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THE OMAHA DATLYr BEE ; WEDNESDAY. MARCH 88 , 189-1.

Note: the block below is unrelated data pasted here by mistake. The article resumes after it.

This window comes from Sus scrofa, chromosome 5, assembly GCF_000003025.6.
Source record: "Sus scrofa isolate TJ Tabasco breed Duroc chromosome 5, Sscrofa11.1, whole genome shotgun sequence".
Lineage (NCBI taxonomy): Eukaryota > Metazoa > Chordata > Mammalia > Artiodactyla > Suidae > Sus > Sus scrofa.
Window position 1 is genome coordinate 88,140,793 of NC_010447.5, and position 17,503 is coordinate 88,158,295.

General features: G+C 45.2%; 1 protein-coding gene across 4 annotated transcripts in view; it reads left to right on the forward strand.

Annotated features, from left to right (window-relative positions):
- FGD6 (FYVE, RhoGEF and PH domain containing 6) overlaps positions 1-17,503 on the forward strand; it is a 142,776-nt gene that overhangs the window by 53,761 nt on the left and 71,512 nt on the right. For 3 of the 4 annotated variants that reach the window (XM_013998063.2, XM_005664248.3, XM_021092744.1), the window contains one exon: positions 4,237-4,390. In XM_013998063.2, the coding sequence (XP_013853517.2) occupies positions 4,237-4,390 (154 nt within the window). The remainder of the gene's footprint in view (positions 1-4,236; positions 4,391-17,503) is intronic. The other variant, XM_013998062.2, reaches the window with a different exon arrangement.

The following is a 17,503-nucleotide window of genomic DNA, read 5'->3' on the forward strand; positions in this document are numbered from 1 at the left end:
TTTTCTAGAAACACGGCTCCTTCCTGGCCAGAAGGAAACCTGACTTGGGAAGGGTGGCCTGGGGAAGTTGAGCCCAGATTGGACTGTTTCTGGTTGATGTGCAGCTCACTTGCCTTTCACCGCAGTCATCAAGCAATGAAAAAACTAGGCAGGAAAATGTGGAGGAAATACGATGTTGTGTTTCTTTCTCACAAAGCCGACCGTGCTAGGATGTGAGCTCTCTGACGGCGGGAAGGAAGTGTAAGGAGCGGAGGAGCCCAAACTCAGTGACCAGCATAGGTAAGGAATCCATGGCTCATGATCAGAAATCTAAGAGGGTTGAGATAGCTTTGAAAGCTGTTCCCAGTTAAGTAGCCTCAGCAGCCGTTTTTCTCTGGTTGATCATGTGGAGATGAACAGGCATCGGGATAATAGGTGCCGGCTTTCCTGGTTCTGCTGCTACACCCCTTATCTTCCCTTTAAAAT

IA YDEN It has been suggested that the weather is a little too cool for business , taut we are warming it up with some prices that continue to crowd our store.- They are making the piles of goods melt away like snowballs in a. July sun. I On Sale Wednesday. Cloaks. INFANT'S AND r'HII.DREN'H DIM'ART- 2 cases of new challis , lighter MINT. : or dark ground , in remnants , Just lecelvod n now clonU , sizes 2 , 3 niul ' I ycnis , In tun , navy , red and drab , trim tomorrow 2-Jc a yard. Thp wonderful success of this department med In hlurlc wool braid , mutorlnl of very Roes to show that people appreciate vulu < * H line iinnllty ladles' clolli , iilllle over shanl- Flour i.s cheaper nmv tlian It ever was before. and are always ready to buy when thn dcrs and full ideevcs. As neat and dressy We will ' . 2 cases of 32-inch wide saline quality , the style and the make nro right shown double tbc , null nt you Pillsbnry's best 4X Hour for 1)5. ) : sack and . its any garment price .Minneapolis Heat Superlative ( lour ! ( ) . : sack mostly all dark , ground , new , . . Tliu the men's prlco suits reasonable. worth $7.50 , $8.00 and only $2.7ii , We Sumo tlio above , In wash ask special attention to style as only our A cheaper of Superlative Hour for 85 , sack ' , grade : $ SGO , , sold advertisement this season's style , at loca yd. as an at $4,75 , are nmtorlal , trimmed In white serpentine And very good Hour for OScsack the talk of the town. The sale will bo con braid , . . Hest liniml of Snow Flake ( lour 50 sack New styles in turkey red tinued two days longer on account of tlio Hero only for variety $1.75. and low prices on nny- ( Jooil Kye flour $ L sack unfavorable weather. No man can afford to IhlliK want In ranhmen > cloaks , cither figured prints only yard. . you LARGE LINE Strictly Pure Uye Hour $1.15 , SG buy a spring suit without seeing this Im long or Bhort , eroam or tan , tiny price from inch wide mense stack and low prices. ' 36 double fold .ll'lC Up , mo CLOAK HAM : TOMOUUOW. dress made sell for goods to , Hero nro two numbers tliat arc excep 150 , liayden's price tomorrow. tionally good value and cannot be duplicated OF nt this price again : WATCH US 50 yard. LADIES' REEFER JACKETS. Made ofcry fine dlttgonal rlotli In tnn , Mew stock of German indi-1 - navy and black. , perfect In style and lit , blue calico just at and thu best value ever offered at $7.75. go , opened , LETTING DOWN THE PRICES ON HOSIERY MISSES' CAPES. ice , cheap at 12 c. In a good ( | iiallty ladloa' cloth colors , tan , Gents' imported cotton half hose , fast black , tan shades Mill remnants of white goods BOYS AND CHILDREN brown , and at only navy $ , l.ii. very : ! full and nicely finished and brown balbriggan , only 12 J c per pair ; same others ask 250 at 2Ac , SG , 8c and IDC yard ; Wo arc ncllliiK * a splendid black sateen . ' . . ' Children' : ) snltH , assorted double and skirt for 8.10. worth $1.00 anywhere else. i case of gents' superfine brown balbriggan half hose only a big stock to select from. slnglo breasted , light and dark shades , well A few more of the percale waists left at for We white bedspreads made , $2.00 values . ' . 3"ic. Lay In a supply of these waists , an' Thousands of pattern hats , . nt $1.1'3. 170 , 3 pairs 500 ; a regular 350 quality. are selling they cannot bo made for this price , and i case of children's fast black cotton hose , Hermsdorff spreads , and we are selling lots braid Children's , double suits and , slnglo some breasted trimmed , worth with lire regular COc goods. bonnets and toques at much dye , all sizes , only i2j cper pair ; worth double. of them. We call particular $3.50 and $4.00 , at $1.95. Prescriptions. i case of boys' extra heavy fast black cotton hose , Ipswich attention to four numbers on Something new at Haydcn Bros' . In ess t han usual millinery store filled In depart brand ; nothing better made for service ; only 250 per pair. sale tomorrow at 47c , 750 , $ i children suits , a large line of Junior com ment' Prescriptions from the purest drugs our by drug a registered . ' bination and reefers at half .of regular pharmacist. About H ° t drug store prices. prices. Ladies' fast black cotton hose , extra heavy , only i2j c and $1.50 each. Every one of clothing house prices , all we ask Is for the per pair. these a special bargain that ' ladles to caU'aiul sec for themselves. 100 dozen ladies' fast black cotton hose , Hermsdorff dye. you cannot duplicate outside Boys' strong and neat Unoo pants go at regular made , only 190 per pair , good value at 250. of Haydens' . 23c. When at hosiery department take a look at the ladies' COMBINATION SUIT Boys' durable long pants at test prlcus , go TWO PAIR OF PANTS AND CAP at GOc and C5c. 250 hosiery we are now making a specialty of. We are showing a very fine line of ladies' opera hose , purchased Prescriptions. Prescriptions. Prescriptions. chased by us at a very low figure which we are closing at 35c per pair ; regular price $1.00. Prescriptions filled In our drug * department Prescriptions filled In our drug department Prescriptions filled In our drug depart ment from the purest drugs by a registered ment from the purest drugs by a registered ment from the purest drugs by a registered LETTING DOWN THE PRICES ON GLOVES. pharmacist. About ' /i of drug store prices. pharmacist. About % of drug store prices. pharmacist. About < of drug store prices. ioo dozen ladies' 5-hook Foster lacing kid gloves , elegant A Woman Knows * quality , regular $1.50 goods , to" close this lot only 590 per pair. Flats and Caps. Bargains . Cabinet ranges ; something 50 dozen of ladies' kid gloves , regular $1.25 quality , reduced A Good Thing A manufacturer's entire stock of men's , Do Not Miss Thi s. new ; the most complete range duced and to $1.00 pair. ' ' 750 per boys' and children's hats purchased at less - We line of ladies' kid in all limn manufacturer's cost. Why pay two or It. on the market andthe nearest- are showing an elegant gloves three times the price elsewhere. When Sli&Sees . Extra width fine all silk satin ribbons worth 40e to COo. tomorrow . to perfection manufactured 23c. thing the yet new shades. Tlio latest styles , the best quality and -tho . U > Tito best twin wlro dress stays worth lowest ' prices. This Is the reason w.hy we have sold to luc for 6c pair , factured in gasoline stoves. Men's flno fur Fedoras 75c , worth $1.75. Letting Down the Prices on Umbrellas. Men's flno fur Fedoras 95c , worth $2.00. many thousand yards . of Habutai "S9c wash silks for Elegant fine tooth brushes , 2 for Gc. Has and broiler combined Men's flno fur Fedoras $1.25 , worth $3.00. the past mouth. Otlly a yard 15c worth of the best rlcrack for 5c. oven , and English gloria , 26 inch , only SOG ; worth $ i. Men's Men's fine line fur fur derbys dorbys 7Gc 9Gc , , worth worth $2.00. $2.50. striped hundred wash different silks , stylepj really tp worth select . 75e from In a purchase A 15c fashion from our review lace department. given with every in one and has a top service of English serge , 26 inch , only 750 ; worth $1.25. Men's ' fine fur dorbys $1.25. worth $3.00. our up-to-dato silk department. 20x44. Regular price $28.00. 4-lncli wick oil stoves , regular price 7Bo , Silk gloria , 26 inch , only 980 ; worth $1.50. Boys' Men's yacht yacht caps caps 25c 49c , , worth worth 75c. $1.00. liayden" price $17,95. Ilayilon prlco 3Sc. Silk gloria. 26 inch , only $1.25 ; worth $2. Hoys' crushes 37c. , worth ' 75c. ' Prescriptions. Prescriptions. Now Queen oil . stoves , regular prlco $1.75 , A large line of misses' and children's llaydcn prlco 95c. Silk gloria , 26 inch , only $1.50 ; worth $2.50 yacht caps GOc , worth $1.50. ' ' 2-burner . gasoline- stoves . . , regular price The Gem oil stoves , regular price $2.65 , We have the entire stock of trunks and Prescriptions filled' In'BlW drug department Prescriptions filled in our drug depart $1.05 , Iluydcn price $2.95. Haydcn price $1.35. Silk serge , 26 inch , only $1.98 , worth $3. bags manufactured by II. II. Marhoff , which ment frcm the purest'drugs ' by n-registered ment from the purest drugs by a registered 3-burner gasoline stoves , regular prloo The Summer King oil stoves , regular wo are soiling at less than GOc on the dollar. pharmacist. About ' /i-ofrdrug store prices. pharmacist. About % of drug store prices. $7.00 , Ilayilcn price $4.23. price $3.50 , Ilayden prlco $1.70. MORE OF HOSIER'S ' STEALS Every Day Bringing Interesting Develop ments in the Capital National Oaso. ROBBED THE RELIEF COMMISSION lAs TrrnHiirrr of tlio Concern Ho Fulled to Account for Nearly 1'our Thousand Dolliirs rltlgntlon to Recover tlio Amount. LINCOLN , March 27. ( Special to The Ilco. ) Every day now adds another chapter " the Moslior scheme of financial operations. So ( no tlmo ago the state of Nebraska through the attorney general commenced an action ngalnst D. E. Thompson to recover the sum of $3,700 lost to the state by reason of MoMhor's peculations. Mosher was treasurer of the relief commission established by the legislature three years ago , and as such olllcor disbursed nearly $200,000. MIo gave u bond signed by D. K. Thompson. When the Capital National bank failed It was dls- eovcrcd that Mosher had used a balance of the fund amounting to $3,700. The at torney general commenced an action against I ) . E. Thompson to recover the amount. . Thompson entered a demurrer and today the district court overruled the demurrer. The case against Thompson will be tried upon Us merits and the attorney general Is confident that ho will-collect the money. In Ills demurrer Thompson alleged that the parties to the action were not properly joined , that the state of Nebraska has no legal capacity to sue ; that the petition was not properly drawn and that the district tonrl had no Jurisdiction In the case Thn point that the state of Nebraska has no legal capacity to sue has already been made before the supreme court by Judco Iroady. who. as. attorney for ox-Treasurer Hill , is contesting the right of the state to biio the ox-trensuror or his bonds In the su. promo court. Tlio contention raised by Juilgo Broady Is that the constitution pro vides' that the state may sue- and bo sued , lnJvi ! ! .V' ' ° ' "BlBlnturo shall make laws n7 , but ' ? , co"8,1"0" the legislature " ' Provision has never Into made such provision. W. C. MeWhlnney was today given a Judgment acalnst II. C. Outcalt. cashier of the defunct Capital National bank , for $5 095 OVERRULED A FINE POINT. Judge Hall late yesterday afternoon denied a writ of habeas corpus applied for by the attorneys of James E. Betts , the colored man arrested In Washington for forgery , llotts committed two forgeries In Lincoln about a year ago and fled to Washington , D.-C. . where ho was arrested. Ho was lirouKht back to Nebraska on a requisition on the charge of forgery , and In the requisi tion papers It was specified that ho had ut tered forged paper for a certain amount. . .HottB was tried on the first of two charges t'.trly In the present term of court. He * as to have been defended by a youmr at torney appointed by the court. A the young attorney advised him to plead guilty he ob- Jectcd to the attorney and Insisted that the court appoint another. The only two attor neys present at the tlmo wcro C. 0. Whcedon mid F. M. Hall. The court appointed first ono and then the other and both refused. Finally both agreed to tnltu the case Jointly in a spirit of fun. They made a strong ilofonse , and although the case was per fectly clear the two eminent attorneys secured the acquittal of their quandom client. Ho was at once rearreated on another charge and thrown Into Jail. Ills attorneys undertook - took to free him by applying for a writ of habeas corpus on the ground that the re quisition upon which Bolt * was brought Imuk to Nebraska was specific In Its nature and that the state authorities had no right to arrest him on another charge after he liad been acquitted on the first. The appll- cation for writ of habeas corpus was tltmleil. APPEALED TO THE (10VBUNOU. J E. Ong , an attorney from Geneva , WM Ju Lincoln ted y to make an appeal to ' Governor Crounse for the pardon of George Crosby , who Is serving a three years term In the state penitentiary for criminal assault upon a girl under the ageot 15. Crosby was tried in Flllmore county last April and has served nearly a year of his sentence. Ho was convicted upon the technicality raised by the statutes , which makes criminal con versation with a girl under the ago of 16 , oven with her consent and connivance , a penal offense. Crosby has a wife and three children dependent upon him for support. Ho did not deny the relations with the girl , but claimed that she -willingly submitted herself to him. Ho claims that ho did not know at the tlmo that she was under the age of consent , as she was fully grown and to all appearances much older. All of the Jurors who convicted him as well as the Judge of the district court who presided over his trial have petitioned the governor for a pardon , WORKED TFIE SAME OLD RACKET. A farmer living near Cllntonla , in the southern part of Lancaster county , cdme to Lincoln yesterday afternoon and although ho didn't have much fun he obtained $35 worth of experlcnco , enough to last him the rest of his natural lite. On the way up to Lincoln ho became acquainted with a pleas ant young man , who occupied the same scat with him. While they were discussing the tariff question and the effects of Gladstone's resignation , and other things too numerous to mention , a third pleasant young man stopped up and engaged the first pleasant young man In conversation. After some little talk the first man told the farmer that the third man wanted $35 which was due him. The first man didn't have the money. Would the farmer loan him $35 until ho could get an express package at the Rock Island depot. The old farmer would and ho did. Ho then passed the afternoon at the Rock Island depot waiting for an ex press package. It hasn't come yet. LINCOLN IN BRIEF. Chovront's restaurant , on North Ninth street , was burglarized last night to the extent - tent of six boxes of cigars and $150 in cash. Frank Mitchell , n well known colored familiar at the police station , was run in late last night for stealing a sheep from a local butcher. Governor Crounse this afternoon Issued a proclamation calling upon tlio people of Ne braska to observe Arbor day on April 23 , Westuu'N High I.lcmiMi Ticket. WESTON. Neb , , March 27. ( Special Tele gram to The Bee. ) The following is the ticket nominated for village trustees : R. A. Heaton , Frank Hakel. C. E. Lllllbrldgo , II. F. Blunk and James Kaclrek. It Is known as the citizens ticket , and was placed In nomination by petition , and favors high license. CRETE , Ndb. , March 27. ( Special to The Ilco. ) After a largo amount of work the tlcketn for the coming city election have boon completed. The republicans nominate E. I ) . Fay for mayor , with a good ticket for the other otHces. The straight demo crats refrained from putting any ticket up. The llryan wing of the democratic party nominated a ticket largely consisting of straights , but they all declined. W. S. Chenollr Is the candidate for mayor upon the democratic ticket. In connection with the nominations n. good deal of bad blood lias been stirred up. I''ollowlnK Onmlm'i .Methods , M'COOK , Neb. . March 27. ( Special Tele gram to The Ilco. ) The business men of this city held a meeting hero today , and after hearing the report of the delegates to the Omaha convention , Judge Benson of Halglor and J. 8. Lohow of this city determined to call a district Irrigation convention for this congressional district , to be held here May 3 and 4. The first Irrigation convention hold In Nebraska which bore fruit was In 1800 , when the Meeker Irrigation canal was com menced. This has been a success , and It Is now proposed to take such measures as will eventually place all southwestern Nebraska under Irrigation. Delegates will bo asked from each town and city and from every county In the district. Norloua Churgo Aculnn't William Hurt. RED CLOUD , "Nob. , March 27. ( Special Telegram to The Dee. ) William Hurt has been arrested on the complaint of Lydla Uur- nett , charging him with assault , and will UaVe Mi preliminary "examination at Blue Hill tomorrow. The parties live near Dladen and are both of respectable families. The young lady Is an Invalid and had Just been able to cet out of bed for a day or two be fore the alleged offense. She claims that he knocked on the door and Inquired for her father and mother , and , finding them both away , entered and perpetrated the crime. Hurt is about 25 years old. Lyons lirovltlog. LYONSi Neb. . March 27. ( Special , to The Bee. ) Ex-Postmaster W. D. Smith has made arrangements to go to the state of Wash ington in about two months. The Winnebago and Omaha Indians will receive their annuity this week , The relief como Just In time , as many of the Indians are In need of help. The cold snap has stopped all farm work , but most of the famers completed their seeding before the cold spell. Nobninkix Teuchvr * In Confnrence. BEATRICE , March 27. ( Special Telegram to The Bee. ) The advance guard of the Southeastern Nebraska Teachers association has commenced to arrive. The meetings will be held tomorow.and Thursday and It Is expected there will bo 400 teachers In attend ance. Tomorrow evening President Gates of Grlnncll ( la. ) college will deliver a lecture. Many of the leading educational men of the state have places on the program. Agnlnst thu Occupation Tux. NEBRASKA CITY , March 27. ( Special Telegram to The Bee. ) In county court today Judge Eaton decided that the occupa tion tax of $10 per day levied by the council on transient merchants was unconstitu tional. Adolph Lolso , George Gray and George Smith wcro bound over to the district court today In the sum of $800 on the charge of grand larceny. AVntrr Works 1'ropnnltlon I'oHtponnl. TOBIAS , Nob. , March 27. ( Special to The Bee. ) At the adjourned meeting of .tlie town board a petition was presented signed by men representing about two-thirds of tlio' taxable property In the town asking that a proclamation bo Isued calling a special elec tion to vote on water works bqnds. The board laid the petition on the table until after election. To Kntcrtnlu Nrhrnsku rimrnmcUts. HASTINGS , March 27. ( Special Telegram to The Bee. The druggists of the city met , today to make arrangements for the annual meeting of the Association of Pharmacists , to bo held early In the summer. The local drugglstn are enthusiastic , and from the quantity of letters received by Secretary Sexton the meeting will bo a complete E.UC- cess. liivcHtlgutliii : Croulry's Death. ' ' BEATRICE , March 27. ( Special Telegram to The Bee. ) Coroner Fletcher went to Lin- ' coin this morning , taking with him the stomach of Crosslcy , the Cortland man who died some tlmo since under suspicious cir cumstances. The stomach will be given a chemical analysis at the State university. Young Ilolivinluii * lUitartnln. WESTON. Neb , . March 27. ( Special Tele gram to The Bee. ) An Innovation for this place In the amusement line was a pleasing drama presented last nlKht by Weston's young Bohemians. The town hall was packed by those who understand the language , Looking After lciollocicr . TOBIAS , Neb. , March 27. ( Special Tele gram to The Bee , ) A United States marshal stopped at Tobias this afternoon to look up bootleggers and Joseph Vldlock will accom pany him back to Omaha. Real merit Is characteristic of Hood's Bar- japarllla. and Is manifested every day In the remarkable cures the medicine accomplishes. Acquitted of the Cluirge. COLORADO SPRINGS , Colo. , March 27. John Calderwood , president of the Miners union at Victor , In the Cripple Creek dis trict , was acquitted today of the charge of rioting and creating a disturbance , < Little pills for great ills : Dowltt's LIUIa Early RUors. PLATTE VALLEY DRAINAGE Good that Would dome to Dodge Oounty Through a Properly Built Ditch. POLITICS THAT DEFEATS A PUBLIC POLICY Itcnefits Apparent ami Conceded but lle- llot JtofiiHoil lleriiuflo of Its KITect on Voters-One Side of u 1'cciillnr Hltuutlon. That portion of the.PIatte valley which Is inpluded In Dodge county , about 100,000 acres In extent , possesses a soil of great value , and , although there Is much good land In the Platte valley , we believe there Is no other so largo nn area of equal value. The valley between the mouths of the Loup and the Elkhorn Is very broad and flat , nnd provided with only ono creek , near Schuyler , discharging Into the Plattc. This creek drains a very considerable extent of coun try to the north and frequently overflows , dis charging Immense volumes of water down the valley. In addition to this , all along the bluff line numerous ravines discharge the rainfall of the upland country simply upon the surface of the valley. A sluggish stream , half slough and half creek , of two forks , called the Rawhide , winding down the valley In an easterly direction nnd discharging Into the Elkhorn , has been the only natural drainage. In previous years , as far back as the earliest settlers can remember , this country was a hopeless morass , and after a few ridges of land slightly moro elevated than the rest , which were possible of agriculture , had been settled up , now coiners found It necessary to settle on the rolling prairie to the north. This was at first supposed to be too dry for agriculture , but was found to bo a most valuable country , and In due tlmo developed Into a thickly nettled and prosperous farming country. Today all the land in tills upland country 1s occupied and It supports probably as Industrious and pros perous farmers as can bo found in tlio state. Long after this portion of Dodge county had become well settled and wealthy thu valley remained a awump with thu exception of a few straggling settlers who had taken up farms with the earliest settlement of the country. Most of these farms were along some higher loin ] , near the Platte river on the route of Iho first government trail made through the'country. A few years previous to tieappearanco ! , of the Standard Cattle company , on the scene , the question of draining f h ? ivalley began to bo actively discussed , aniliaftor much debate as to the best method 1t was decided by engineers and others' thnt although It was ' not possible to dig Alltbh'os straight north and south along section lines that would discharge Into the. rlvu , ; > In consequence of the country back froiiMtho river being too low. It was quite possible by constructing a ditch diagonally down 'stream to secure the necessary fall and to drain all the valley from the bluffs to triqj ; 'rfvcr ns completely ns If ditches could lla.ffug straight to the river. The etitlro valley Is all made land , and almost iibsoIittoly flatT It lias , thu same .fall as the river , the lanO-Mtielf being hardly higher than the HurfacnVMRtho river. APPLYING THE REMEDY. In former times the valley was swampy n .largo part of the ycarj | and polntu on the river for considerable periods of time , were practically Inaccessible from the bluffs. The seasons naturally vary as to humidity , and In dry years people were successful enough to attempt the cultivation of land , which they were afterward obliged to allow to re lapse Into Its native condition again. At the present day it Is supposed that about 40 to CO per cent of the 100,000 acres Is In culti vation , the rest of the land being natural hay land. Under present conditions the pro cess of breaking up land has gone about as far as possible , and even now In wet years ft very largo portion of the land In cultiva tion suffers a partial or total loss of crops. Wh n the diagonal ditch scheme was dis cussed In * S4-j the greatest hostility to the Idea of n ditch passing through rectangular pieces of land developed on the part of such persons as had farms on the line of any pro posed ditch , and It was very much feared that It would never bo possible to bring any such Improvement to a successful Issue. In January , 1S8C , the Standard Cattle com pany purchased some 4,500 acres of land , making It a condition of the purchase that the county commissioners should bo com mitted to the schcmo of drainage , which was done. The Fremont cut-off , therefore , was constructed In 18SO , and Immediately justi fied the expectations of Us designers , as It proved most efficient in discharging largo volumes of water rapidly Into the Platte river. For some tlmo Its banks were soft , and it was very quickly apparent that the enormous volumes of water that flow down the Platte valley sometimes In a stream a couple of miles wide could never find n sufil- cient outlet Into the river through a ditch of so small dimensions. These floods of water were banked up against the cast bank of the ditch , and consequently backed up over the land of people on the west side. In a few words , the ditch was nothing like big enough , and In 'order to afford protection to the country down the vnlloy , at the Instance of some Fremont people , the Standard Cattle cqjnpany Joined In the construction of a smaller ditch entirely on Its land , for which It paid moro than one-third the entire cost. The performance of these ditches was very satisfactory , but it was clear that they wcro mere playthings when It came to dis charging the enormous volumes of water that occasionally came down the valley , nnd after a few years a third ditch was constructed In the western part of the valley near the line of Colfax county , from which wo regu larly receive a deluge In wet xeasons , CORN' GROWING ON FISH POND. Although these ditches were insufllclont , It has been moro and moro discovered that their operation has been of wonderful benefit to tlio valley land , nnd the construction of certain other ditches , railed the Gayton and Sewer ditches , has done worlds of good. The benefit of these ditches Is a mater of frequent discussion and congratulation with persons who llvo In the valley , and I was In conversation not long ago with a man who told mo that excellent crops of corn were now growing exactly In the spot where ho used to catch fish. U Is a curious fact that with the success ful operation of these ditches continually before - fore the eye's of the farmers of the country that the prejudice against a ditch going diagonally across rectangular pieces of land IIUH never disappeared , and each new ditch that is constructed Is fought with the energy of desperation. After any biich ditch has been constructed across a farm the owner discovers that tils crops are wonderfully In creased , and when n season or two has veri fied tht * fact that his farm Is yielding him much more cash product than formerly , he wonders why ho over opposed the construc tion of a ditch across his farm. These ex amples , however , are of no value In remov ing the objection of other persons on the line of any proposed ditch , who always de clare that their farms are us arid as the desert of Sahara , although an occasional old boat or so lying among farm Implements would lead any one to suppose that travel by water Is not unknown. The abhorrence of a ditch In qulto us likely to take possession uf any far mer whose land greatly needs It as of somn one who neiilH It very little , If any at all , for it Is true that thcro are a few farms In the valley In Dodge county , thanks to the construction of the ditches that have already been dug , that do not need much III the future. The first two diagonal ditches , therefore - fore , constructed In the valley were built upon thu land of the Standard Cattle com pany , with Its consent , and with Its eager desire to forward the drainage of the entire valley. Thesa ditches naturally stand as a bulwark and a protection to the country east of them. It In twelve and one-half miles from the Fremont cut-off west to the ditch near the Colfax county line , and within this space , on the north Bide of the valley , Is a great basin which catches nn enormous dralnago from the upland country to the north. The Standard Cuttle company has always been assured by those with whom It has joined In dralnago projects , that an effort would be made to asslut It In securing , by u ditch to tha west of Its land , some of the protection the ditches on Its land give to other people , and within the last few years this necessity lias become more Inpera- tlvo by the construction of many roads on section lines and other lateral ditches , which greatly faclllated the movement of water and discharged It faster than formally in the direction of the Fremont cut-off. EFFORTS OF THE CATTLE COMPANY. In the spring of 1S93 the cattle company made n largo subscription to assist the county In widening the cut-off ditch to pro vide capacity for these volumes of water , which were discharged on Its land moro rapidly than formerly ; but no sooner was this effected than a great desire developed In different quarters to make moro dralnago that would discharge onto the land of the cattle company. Wo then tried to bring up again the old project of another cut-off ditch to the westr of us , but with thq usual re sult of an Insurmountable obstacle In the shape of a dogged resolution on the part of a few farmers to permit no ditch to bo con structed across their land. The season of 189.1 was entirely free from any excessive rain , and our land being amply provided with lateral ditches we did not suf fer at nil , and produced crops that certainly were not surpassed anywhere in the country , and which have advertised this county both In this country and In Europe as nn agri cultural country of rare excellence. All the tlmo. however , at least 60 per cent of the land IH out of cultivation , and no one would dare to plow It up ; besides which we are exposed to the continual peril of great losses In rainy years. Our own direct losses from this cause have amounted to us much as $40,000 , and our indirect losses have made n total of perhaps nearly double this. The soil of our farm was pronounced last summer by the best of Judges to bo equal to anything else In the world for the culture of Biigar beets ; and the excellence of our crops unquestionably gave a stimulus to the In dustry In the entire state It advertised the county and advertised the state in Europe and America. It Is the habit of many farmers to profess great Incredulity as to the profitableness or stability of the sugar beet industry , and it Is rather the fashion for the agricultural politician to sneer at It It may bo suggested that these Judges are not far-sighted , and they will doubtless see the tlmo when they > vlll forget that they took this view of the question , but at the present day It Is qulto a popular thing for a country politician to tell his constituents that ho "guesses corn will bo grown In this country long after beets have gene out , " nnd It Is an unfortunate fact that a combination of politicians ami constituents as described above does not effectively prqmoto any In dustry save that of politics. However , It would not bo fair to way that the farmers of this country cannot bo Interested In a proposition of thh sort , and If the ditch matter could bo removed from the question of beets there Is doubt no that wo have u most valuable field for the development of the sugar beet Industry at this point. PUBLIC SENTIMENT FAVORS IT. Ill the last two weeks I have been over the entire valley with the suporvlsorH. and I will positively assert that every slnglo ono of them Is In favor of the dralnago of the valley , and believe that a cut-off ditch should bo constructed nt Iho point where wo want It. I would like to repeat that ob- nervation once more , as It would naturally appear strange that a board of supervisors which Is agreed that a certain project of drainage In desirable , and which Is also agreed that such drainage should bo con structed In a certain way and In u certain place , should decline to vote It. It In a fact that the board of supervisors bcllovo In the dralnago and practically agree us to Its lo cation. There nro probably about 11.000 people ple In Dodge county living In the vullpy , and of these 14,000 people I am qulto certain that not less than 13,500 are In favor of our cut-off ditch. The entire town of Fremont and nil that portion of the country are In favor of It , and In fact a largo part of the town of North Bend and Its neighborhood are In favor of It ; nnd I will almost go so far as to assert that oven the very people who object to It bollevo In It as a plan for ditching. Thn cost of the ditch Is something of a difficulty , but not by any means an Insur mountable ono , and the real difficulty Is simply the objection to the pammge of a diagonal ditch across certain farms. Any cut-off between Ames and North Bond must puss through a certain strip of country along the river about two and one-half ml I OH long and a mile and a halt wide , and In this section the land owners are combined and united against the passage of a ditch through any portion , thus blocking the construction of the ditch. That the ditch la desired by a corporation Is raised as a war cry , notwith standing the fact that it Is desired by a very largo number of persons besides. Peti tions wcro signed by 1,200 to 1,500 merchants , professional men , artisans amf laborers of Fremont and North Bend , urging the con struction of the ditch. These petitions liavo been Ignored as much as If they had novel- been written. Another petliJon In favor of the ditch has been signed by a largo number of land owners. The trouble Is that It Is considered to bo good politics to oppose the ditch. At least half the supervisors came from the upland country , and It Is good policy for such to put themselves on record before their constituents as refusing a ditch to any ono on general principles , nnd moro particularly to refuse a ditch to a corpora tion. The ditch would cost , damages In cluded , perhaps $12,000 or $15,000 at the outside , while the growing of beets for a single season would set free over $25,000. To bo sure , the people who paid for the ditch would not got the $25,000 , but It would como back Into the community all the same. Besides this , the construction of the ditch Itself would net free some money , and put It In the hands of laborers who need It. Pub lic opinion In favor of the ditch preponder ates so enormously , numerically speaking , over the opposition to It that it him been con sidered up to the last moment as more than llkoly that the board would pass the meas ure , but unquestionably from the start It has. to a largo part of the board , boon not a drainage proposition at all , but n political ono , and so effective politically that 400 or DOO working people will now fall to got em ployment , nnd a largo acreage of the richest land In the world will remain In the condi tion of a swamp. BENEFIT TO THE COMPANY INDIRECT. It must not bo understood that the land of the Standard Cattle company Is In Itself by any menus In this swampy condition , as we have constructed srt many ditches that wo would never bo In the least ombarnsscd by any water that might fall on a territory several Union larger than that of our farm. Wo suffer only from the water that ( lows onto us from the west , off the 'farms ' ol those who make such a clamor about not getting a ditch. The gain that would bo secured by the onllro community , county and state , other than the Standard Cattle com pany , Is 100 fold what could be secured by the company Itself , and Involves the welfare of thousands of people and the growth of both town and county. It Is In no HOIIBO n selfish project , that Is no more selfish than It Is natural for ono to protect themselves against n danger from without. It Is simple demand from the community for the same kind of protection wo glvo to others , this Is fully appreciated and the company has with it the best wishes of all but a very fow. But It was good politics to refuse tlio ditch. R. M. ALLEN. Old nnd Tired of I.lfo. GRAND ISLAND , Nob. . March 27. ( Spo- clal to The Ilee. ) Mrn. Bertha Hoyor , an aged woman , who lives alone in a small house , was found sick In bed last night after Iho polloo. authorities had pried open n window and gained entrance. A neighbor had re ported that thcrp had boon no signs of Ilfo about thn house for some tlmo. The woman claimed that bolrig tired of Ilfo she attonlpted to commit suicide by eating the sulphur oft two boxes of matches , and taking an addi tional poison , supposed to bo some "corn euro. " The county physician wan sum moned nnd the old lady was removed to the hospital. James Scott and John Clark wore captured last night by Officers Ryan and Smith after the latter had fired several HhotH to bring thorn to u halt. Scott and Clark robbed the residence of Al Ramey and getaway away with n suit of good clothes and an overcoat. They will remain In tlio county jail forty days each. ( lulf & Northern Nurveyorn ut Work. LYONS , Neb. , March 27. ( Special to The Boo. ) The surveyors on the Gulf & Northern load have completed the survey up the Omaha crook to the Indian reservation , Thu survey sottkd on pauses through Lyons , leaving Oakland , eight miles below hero , to the east of the Hiirvey. Mr. Provo was In from the reservation today and sayx thu work will begin on the road just us noon as proper arrangements are mado. Pills that euro nick headache : DoWltt'i Llttlo Early Rlsori.